Last December, http://www.washingtoncountyinsider.com was first to report on school administrators in the community receiving letters from the Washington County Sheriff’s Department about the suspension of the D.A.R.E. program.
Sheriff Dale Schmidt notified 11 elementary school principals saying the program would end in the 2016 Spring semester primarily because of staffing.There’s was quite a push back from the community, especially as the number of heroin cases appear to be on the rise.On Monday Elevate, a community-based resource center that focuses on drug-and-alcohol prevention, stepped up with a creative solution to try and bring back D.A.R.E.Elevate executive director Mary Simon wrote, “Our community prevention educators are ready and equipped to teach Too Good For Drugs, a research-based, age-specific Alcohol and Other Drug Abuse prevention curriculum, to students in all grade schools impacted by this decision.”Simon said “Too Good for Drugs” is designed to promote social skill development and resiliency in a fun and interactive learning environment.
A statement on the Too Good for Drugs website
reads, “Students learn and practice setting reachable goals, making responsible decisions, and refuse peer pressure and influence through independent, paired, and cooperative learning activities and games.”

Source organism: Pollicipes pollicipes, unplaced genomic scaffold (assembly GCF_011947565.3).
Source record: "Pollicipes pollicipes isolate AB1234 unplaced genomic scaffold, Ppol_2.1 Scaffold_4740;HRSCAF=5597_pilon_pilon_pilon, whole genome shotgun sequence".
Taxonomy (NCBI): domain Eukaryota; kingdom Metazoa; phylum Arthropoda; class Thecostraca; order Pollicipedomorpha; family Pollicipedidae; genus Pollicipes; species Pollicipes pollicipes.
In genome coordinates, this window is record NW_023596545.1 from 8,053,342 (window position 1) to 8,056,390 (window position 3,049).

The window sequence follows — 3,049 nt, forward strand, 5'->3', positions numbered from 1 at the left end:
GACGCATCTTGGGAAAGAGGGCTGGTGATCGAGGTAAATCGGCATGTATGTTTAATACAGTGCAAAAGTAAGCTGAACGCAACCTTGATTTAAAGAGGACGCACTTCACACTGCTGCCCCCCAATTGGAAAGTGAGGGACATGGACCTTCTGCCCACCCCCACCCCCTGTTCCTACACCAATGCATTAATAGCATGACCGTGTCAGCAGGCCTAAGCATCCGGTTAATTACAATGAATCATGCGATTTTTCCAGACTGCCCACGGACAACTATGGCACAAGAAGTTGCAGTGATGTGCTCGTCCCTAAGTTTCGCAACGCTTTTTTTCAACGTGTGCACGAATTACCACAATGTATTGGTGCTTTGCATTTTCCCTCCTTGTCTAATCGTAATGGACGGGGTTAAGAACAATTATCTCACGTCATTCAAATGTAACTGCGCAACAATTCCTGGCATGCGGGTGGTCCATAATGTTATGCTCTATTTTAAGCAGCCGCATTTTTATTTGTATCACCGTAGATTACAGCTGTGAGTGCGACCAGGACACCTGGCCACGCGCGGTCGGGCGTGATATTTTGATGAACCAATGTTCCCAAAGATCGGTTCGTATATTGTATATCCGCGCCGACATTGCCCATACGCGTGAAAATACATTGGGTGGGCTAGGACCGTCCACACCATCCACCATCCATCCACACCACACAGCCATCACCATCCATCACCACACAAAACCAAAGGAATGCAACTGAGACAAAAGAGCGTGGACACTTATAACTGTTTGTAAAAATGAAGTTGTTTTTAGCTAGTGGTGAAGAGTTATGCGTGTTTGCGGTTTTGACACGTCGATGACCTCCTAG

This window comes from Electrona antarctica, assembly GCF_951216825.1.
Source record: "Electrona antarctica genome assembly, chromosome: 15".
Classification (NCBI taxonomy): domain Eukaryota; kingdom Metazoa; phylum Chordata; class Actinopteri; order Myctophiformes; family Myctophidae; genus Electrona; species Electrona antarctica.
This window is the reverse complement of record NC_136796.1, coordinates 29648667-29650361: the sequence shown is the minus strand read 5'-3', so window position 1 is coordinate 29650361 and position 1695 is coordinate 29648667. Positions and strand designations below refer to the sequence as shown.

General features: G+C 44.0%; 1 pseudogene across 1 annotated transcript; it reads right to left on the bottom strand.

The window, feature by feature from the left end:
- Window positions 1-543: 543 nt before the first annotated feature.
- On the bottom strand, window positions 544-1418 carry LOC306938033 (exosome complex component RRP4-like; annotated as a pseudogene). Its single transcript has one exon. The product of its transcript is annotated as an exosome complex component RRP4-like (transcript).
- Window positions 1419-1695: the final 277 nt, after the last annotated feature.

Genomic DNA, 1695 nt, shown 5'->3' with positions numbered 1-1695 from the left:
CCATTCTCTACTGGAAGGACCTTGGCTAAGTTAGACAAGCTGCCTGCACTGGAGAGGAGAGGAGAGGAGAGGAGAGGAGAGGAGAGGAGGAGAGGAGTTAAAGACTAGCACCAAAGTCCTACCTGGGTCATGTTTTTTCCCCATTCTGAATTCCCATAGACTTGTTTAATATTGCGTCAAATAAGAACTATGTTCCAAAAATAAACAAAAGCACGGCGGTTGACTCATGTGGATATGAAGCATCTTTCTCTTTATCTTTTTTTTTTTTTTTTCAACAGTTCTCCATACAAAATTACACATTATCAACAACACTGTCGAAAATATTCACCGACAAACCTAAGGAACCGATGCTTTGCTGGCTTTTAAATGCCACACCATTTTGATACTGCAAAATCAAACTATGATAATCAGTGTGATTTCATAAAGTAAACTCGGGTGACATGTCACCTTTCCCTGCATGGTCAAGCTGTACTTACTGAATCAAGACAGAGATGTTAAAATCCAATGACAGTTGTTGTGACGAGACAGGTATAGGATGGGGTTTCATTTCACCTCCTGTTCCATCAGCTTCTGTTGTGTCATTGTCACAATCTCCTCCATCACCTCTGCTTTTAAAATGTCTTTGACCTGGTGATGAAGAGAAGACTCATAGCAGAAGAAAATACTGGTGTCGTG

Simon has created a GoFundMe page for people to make a tax deductible donation to Elevate to help us sustain this effort.The message on the page from Mary Simon is titled, Save AODA/Washington Cty reads:
Today, drug and alcohol prevention in our schools is more important than ever. At Elevate, we have been a community resource, providing prevention, intervention and support services for individuals and families struggling with the effects of substance abuse for more than 35 years.
With the Sheriff’s suspension of the D.A.R.E program in Washington County schools, we hope to be a resource to those schools and kids left without drug prevention and education programming.
Parents have asked for a creative solution, and we believe we can provide it– with your help!
The starting point, financially, to get the program underway is $20,000.
Hat tip Ron Naab